Not a good night, but a great night for football legend
IT wasn't a good sing-song. It was a great sing-song.
Eamon Dunphy warbling 'Send in the Clowns'; singer Sonny Knowles promising to "take care of your cares for you".
It was a fitting curtain-raiser to celebrate the 70th birthday of the man they came to pay tribute to -- John Giles.
What began as the official launch of the soccer pundit and football legend's autobiography 'A Football Man' soon turned into an impromptu sing-song as a huge crowd turned out for the event at the Aviva Stadium.
The guests included former England and Manchester United great -- and Giles's brother-in-law -- Nobby Stiles, golfer Paul McGinley, singer Rebecca Storm and former Irish goalkeeping hero Packie Bonner.
"I didn't expect such a big crowd," a slightly taken aback Giles remarked, but it didn't stop the TV pundit from turning master of ceremonies as he encouraged some of the guests -- including Eoin Hand -- to come to the microphone.
It was a night of emotional tributes and 'salty' soccer tales to mark another milestone in Giles's long career as his book was officially launched by RTE broadcaster Bill Herlihy and fellow soccer pundit Eamon Dunphy.
In the book, Giles tells the story of a dream achieved beyond his wildest dreams, beginning with his early days in Ormond Square in inner city Dublin in the 1940s and rising to the dizzy heights of playing for Manchester United, Leeds United, and Ireland.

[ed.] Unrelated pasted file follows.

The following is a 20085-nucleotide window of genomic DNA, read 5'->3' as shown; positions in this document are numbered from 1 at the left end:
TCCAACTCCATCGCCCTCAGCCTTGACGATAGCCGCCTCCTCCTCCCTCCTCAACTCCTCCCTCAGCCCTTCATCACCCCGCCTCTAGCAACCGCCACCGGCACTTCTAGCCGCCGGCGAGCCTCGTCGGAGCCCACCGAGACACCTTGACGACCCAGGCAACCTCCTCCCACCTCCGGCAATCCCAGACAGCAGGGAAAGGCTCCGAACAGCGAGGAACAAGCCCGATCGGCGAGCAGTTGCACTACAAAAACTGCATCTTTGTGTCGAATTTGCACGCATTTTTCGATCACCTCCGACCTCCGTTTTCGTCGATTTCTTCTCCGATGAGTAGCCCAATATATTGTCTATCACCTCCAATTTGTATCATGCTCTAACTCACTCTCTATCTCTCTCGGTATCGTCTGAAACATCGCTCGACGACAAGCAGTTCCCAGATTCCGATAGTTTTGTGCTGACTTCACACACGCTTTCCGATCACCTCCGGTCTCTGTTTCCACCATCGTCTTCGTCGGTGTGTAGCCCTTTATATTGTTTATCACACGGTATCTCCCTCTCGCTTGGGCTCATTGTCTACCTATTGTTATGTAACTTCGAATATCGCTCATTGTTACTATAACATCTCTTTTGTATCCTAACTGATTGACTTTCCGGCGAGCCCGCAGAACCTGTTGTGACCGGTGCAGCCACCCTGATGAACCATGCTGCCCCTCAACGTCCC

It also deals with his challenge to the portrayal of himself and Brian Clough in the novel, 'The Damned United', and his role on RTE's football panel.
"He was a legend on the streets as I was growing up and he became something very rare -- a prodigy who goes on to achieve greatness as a footballer," an emotional Dunphy said.
"As long as football is played in this country, he'll be remembered. He's a great man, not a good man," he said.
Fellow pundit and former player Liam Brady turned down Giles' invitation to sing.
"I don't sing. Sometimes I do, but not tonight," said Brady.
"Let's not forget what a great footballer he was. There has always been a debate about who was the best footballer.
"For me he was head and shoulders above anybody who played for the Republic of Ireland."
"I was very privileged to be able to play and do some of the things I wanted to do from the time I was a schoolboy," Giles said.
"I had a terrific career and enjoyed every moment of it."